This was a busy week in the Florida House. Here is a brief summary of some notable legislation heard by House committees this week.
HB 7011 – Florida Retirement System
HB 7011 would create 401(k)-style retirement plans for all new state employees beginning in 2014. Pension reform is critically important to the long-term financial health of our state. A recent Pew Report found that states had a staggering $757 billion deficit in their retirement systems. We cannot allow Florida to ever find itself in the precarious position that other states such as Illinois, Rhode Island, Connecticut, among many others, are finding themselves in. Those states have failed to make full pension contributions, they have cut benefits for retirees, and they have taken other painful steps that hurt retirees, state employees, and taxpayers in an attempt to fix their unsustainable pension systems.
HB 7011 takes important steps to strengthen Florida’s retirement system for the future so that we don’t ever find ourselves in the same position as the states I mentioned above. Actuarial projections show this plan will save taxpayers $12 million by 2016, and almost $10 billion over the next 30 years.
HB 7065 – Everglades Improvement and Management
The Everglades Forever Act (EFA) is the primary Florida law pertaining to the management, protection, and restoration of the Everglades. This bill amends the Everglades Forever Act to help move the final phase of Everglades restoration forward. This bill passed unanimously out of the State Affairs Committee, which I chair.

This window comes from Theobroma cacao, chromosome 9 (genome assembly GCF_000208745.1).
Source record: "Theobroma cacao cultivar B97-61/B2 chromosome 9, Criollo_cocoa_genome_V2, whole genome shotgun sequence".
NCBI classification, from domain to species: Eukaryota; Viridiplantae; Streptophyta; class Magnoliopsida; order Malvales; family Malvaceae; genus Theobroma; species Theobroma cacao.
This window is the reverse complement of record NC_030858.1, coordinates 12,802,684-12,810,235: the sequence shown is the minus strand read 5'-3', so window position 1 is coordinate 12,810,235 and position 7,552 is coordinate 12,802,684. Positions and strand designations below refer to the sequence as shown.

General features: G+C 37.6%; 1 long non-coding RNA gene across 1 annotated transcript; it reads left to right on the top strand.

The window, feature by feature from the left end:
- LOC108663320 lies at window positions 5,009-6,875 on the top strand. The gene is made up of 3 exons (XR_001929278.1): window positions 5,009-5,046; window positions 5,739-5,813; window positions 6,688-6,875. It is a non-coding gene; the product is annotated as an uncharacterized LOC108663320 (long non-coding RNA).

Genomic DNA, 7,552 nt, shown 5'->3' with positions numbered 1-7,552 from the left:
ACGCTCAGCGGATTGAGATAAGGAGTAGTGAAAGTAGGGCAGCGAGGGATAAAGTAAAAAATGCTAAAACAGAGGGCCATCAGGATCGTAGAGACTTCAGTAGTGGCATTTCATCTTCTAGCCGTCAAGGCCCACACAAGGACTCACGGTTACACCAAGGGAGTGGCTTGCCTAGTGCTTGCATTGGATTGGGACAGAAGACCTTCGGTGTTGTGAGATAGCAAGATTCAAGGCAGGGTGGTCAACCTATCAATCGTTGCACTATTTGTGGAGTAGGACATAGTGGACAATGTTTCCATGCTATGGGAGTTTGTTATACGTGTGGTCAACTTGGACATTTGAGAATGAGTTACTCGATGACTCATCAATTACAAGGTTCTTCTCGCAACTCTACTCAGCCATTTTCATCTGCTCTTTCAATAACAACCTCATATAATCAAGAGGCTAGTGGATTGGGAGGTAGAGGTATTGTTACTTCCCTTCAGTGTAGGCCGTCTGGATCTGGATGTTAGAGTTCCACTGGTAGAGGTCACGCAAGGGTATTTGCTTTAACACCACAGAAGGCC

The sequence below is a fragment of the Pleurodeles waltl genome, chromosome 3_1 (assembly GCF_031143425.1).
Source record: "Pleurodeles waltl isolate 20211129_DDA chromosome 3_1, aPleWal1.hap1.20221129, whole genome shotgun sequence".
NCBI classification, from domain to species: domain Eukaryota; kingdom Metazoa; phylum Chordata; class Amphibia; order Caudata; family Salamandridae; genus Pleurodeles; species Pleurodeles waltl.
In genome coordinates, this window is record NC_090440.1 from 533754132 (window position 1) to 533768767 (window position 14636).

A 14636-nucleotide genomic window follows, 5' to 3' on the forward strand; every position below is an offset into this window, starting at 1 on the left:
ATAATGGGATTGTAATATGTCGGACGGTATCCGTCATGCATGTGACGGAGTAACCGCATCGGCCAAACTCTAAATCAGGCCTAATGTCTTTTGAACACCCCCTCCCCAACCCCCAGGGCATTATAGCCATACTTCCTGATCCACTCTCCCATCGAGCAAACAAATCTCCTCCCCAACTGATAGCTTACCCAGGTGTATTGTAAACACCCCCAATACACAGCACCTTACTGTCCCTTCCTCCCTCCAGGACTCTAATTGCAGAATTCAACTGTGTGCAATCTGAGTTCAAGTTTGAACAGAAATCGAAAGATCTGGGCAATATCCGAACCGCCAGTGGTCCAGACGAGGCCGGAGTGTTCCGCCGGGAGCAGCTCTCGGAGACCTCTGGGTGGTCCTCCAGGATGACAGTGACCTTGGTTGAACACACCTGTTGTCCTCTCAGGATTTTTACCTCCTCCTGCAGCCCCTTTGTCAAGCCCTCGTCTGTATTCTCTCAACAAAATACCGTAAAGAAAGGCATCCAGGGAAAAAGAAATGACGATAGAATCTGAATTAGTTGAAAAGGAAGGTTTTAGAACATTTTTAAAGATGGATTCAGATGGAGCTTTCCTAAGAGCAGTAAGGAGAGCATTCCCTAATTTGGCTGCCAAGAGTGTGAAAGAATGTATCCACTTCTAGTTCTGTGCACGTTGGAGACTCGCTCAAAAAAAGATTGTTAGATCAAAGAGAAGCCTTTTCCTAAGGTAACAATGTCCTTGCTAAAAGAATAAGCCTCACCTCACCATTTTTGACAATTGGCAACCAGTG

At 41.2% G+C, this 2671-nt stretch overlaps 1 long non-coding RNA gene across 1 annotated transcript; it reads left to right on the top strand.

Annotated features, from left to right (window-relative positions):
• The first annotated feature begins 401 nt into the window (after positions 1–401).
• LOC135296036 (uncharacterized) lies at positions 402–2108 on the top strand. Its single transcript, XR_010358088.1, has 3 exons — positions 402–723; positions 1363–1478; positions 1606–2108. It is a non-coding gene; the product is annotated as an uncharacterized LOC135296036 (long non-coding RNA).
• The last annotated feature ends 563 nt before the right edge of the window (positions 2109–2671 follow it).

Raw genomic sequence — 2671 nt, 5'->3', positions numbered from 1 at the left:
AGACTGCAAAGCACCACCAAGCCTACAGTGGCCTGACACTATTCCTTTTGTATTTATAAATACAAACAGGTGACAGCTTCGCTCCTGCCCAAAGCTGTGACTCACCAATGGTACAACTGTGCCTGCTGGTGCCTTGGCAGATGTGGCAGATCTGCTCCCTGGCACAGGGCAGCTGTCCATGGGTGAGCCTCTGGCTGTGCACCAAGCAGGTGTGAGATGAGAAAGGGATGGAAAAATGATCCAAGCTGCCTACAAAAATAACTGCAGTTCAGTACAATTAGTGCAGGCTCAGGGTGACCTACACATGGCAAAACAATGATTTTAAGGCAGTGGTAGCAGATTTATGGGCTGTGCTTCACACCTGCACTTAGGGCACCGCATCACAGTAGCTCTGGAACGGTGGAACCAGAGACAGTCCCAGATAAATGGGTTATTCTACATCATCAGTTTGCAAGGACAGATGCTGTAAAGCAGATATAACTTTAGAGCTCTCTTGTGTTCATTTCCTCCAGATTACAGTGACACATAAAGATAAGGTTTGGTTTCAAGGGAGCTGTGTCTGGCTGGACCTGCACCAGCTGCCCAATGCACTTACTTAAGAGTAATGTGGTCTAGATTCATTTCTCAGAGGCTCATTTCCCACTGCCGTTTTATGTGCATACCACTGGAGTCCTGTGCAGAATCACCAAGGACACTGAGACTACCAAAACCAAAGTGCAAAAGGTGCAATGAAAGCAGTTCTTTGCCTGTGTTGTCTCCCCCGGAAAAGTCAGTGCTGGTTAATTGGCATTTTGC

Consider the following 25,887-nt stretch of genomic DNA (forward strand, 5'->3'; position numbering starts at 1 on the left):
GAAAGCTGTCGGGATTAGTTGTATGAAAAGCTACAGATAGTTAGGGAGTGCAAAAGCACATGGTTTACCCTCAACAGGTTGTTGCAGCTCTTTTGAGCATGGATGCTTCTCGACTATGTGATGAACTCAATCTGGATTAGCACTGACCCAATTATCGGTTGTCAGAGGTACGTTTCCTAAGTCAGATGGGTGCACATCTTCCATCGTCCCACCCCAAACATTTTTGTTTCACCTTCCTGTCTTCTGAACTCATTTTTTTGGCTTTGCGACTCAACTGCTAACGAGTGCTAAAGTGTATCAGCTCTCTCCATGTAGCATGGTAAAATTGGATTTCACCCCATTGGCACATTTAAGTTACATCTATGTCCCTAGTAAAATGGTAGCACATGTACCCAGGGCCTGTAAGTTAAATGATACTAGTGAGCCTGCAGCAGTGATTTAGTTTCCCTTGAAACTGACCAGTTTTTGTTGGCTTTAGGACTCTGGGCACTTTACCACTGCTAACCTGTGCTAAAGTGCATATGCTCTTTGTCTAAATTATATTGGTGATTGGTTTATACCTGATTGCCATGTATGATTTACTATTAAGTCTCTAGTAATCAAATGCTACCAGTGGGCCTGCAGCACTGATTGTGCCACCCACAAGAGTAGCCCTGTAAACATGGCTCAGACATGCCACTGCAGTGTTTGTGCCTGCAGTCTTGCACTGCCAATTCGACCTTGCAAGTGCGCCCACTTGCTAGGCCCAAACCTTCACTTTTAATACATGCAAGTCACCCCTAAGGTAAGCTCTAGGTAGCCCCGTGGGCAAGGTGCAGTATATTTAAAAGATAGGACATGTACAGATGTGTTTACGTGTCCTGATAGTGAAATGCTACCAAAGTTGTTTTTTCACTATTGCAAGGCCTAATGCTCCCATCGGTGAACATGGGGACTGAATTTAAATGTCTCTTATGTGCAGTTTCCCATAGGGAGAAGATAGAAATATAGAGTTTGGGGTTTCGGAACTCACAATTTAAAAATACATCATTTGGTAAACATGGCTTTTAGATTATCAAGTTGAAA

HB 867 – Parent Empowerment in Education
The House Choice & Innovation Subcommittee passed HB 867 on Thursday. This legislation would allow the parents of students at a failing school to petition their local school board to implement turnaround options at the school. Turnaround options could include converting the school to a district-managed turnaround school or even a charter school.
HB 13 – Use of Wireless Communications Devices while Driving
passed its first committee of reference earlier this week and would make it illegal to text while driving and creates penalties for those who violate the law. Texting while driving would be considered a secondary offense under this legislation.
On Monday, the House’s Select Committee on the Patient Protection and Affordable Care Act (PPACA) voted against drafting legislation that would authorize the expansion of Medicaid in Florida under the federal healthcare law. I believe that there should be a safety net for Floridians in need; however, I share the committee’s view, and I do not support the expansion of Medicaid because I am not convinced that such an expansion is in the long-term best interest of Florida’s financial stability.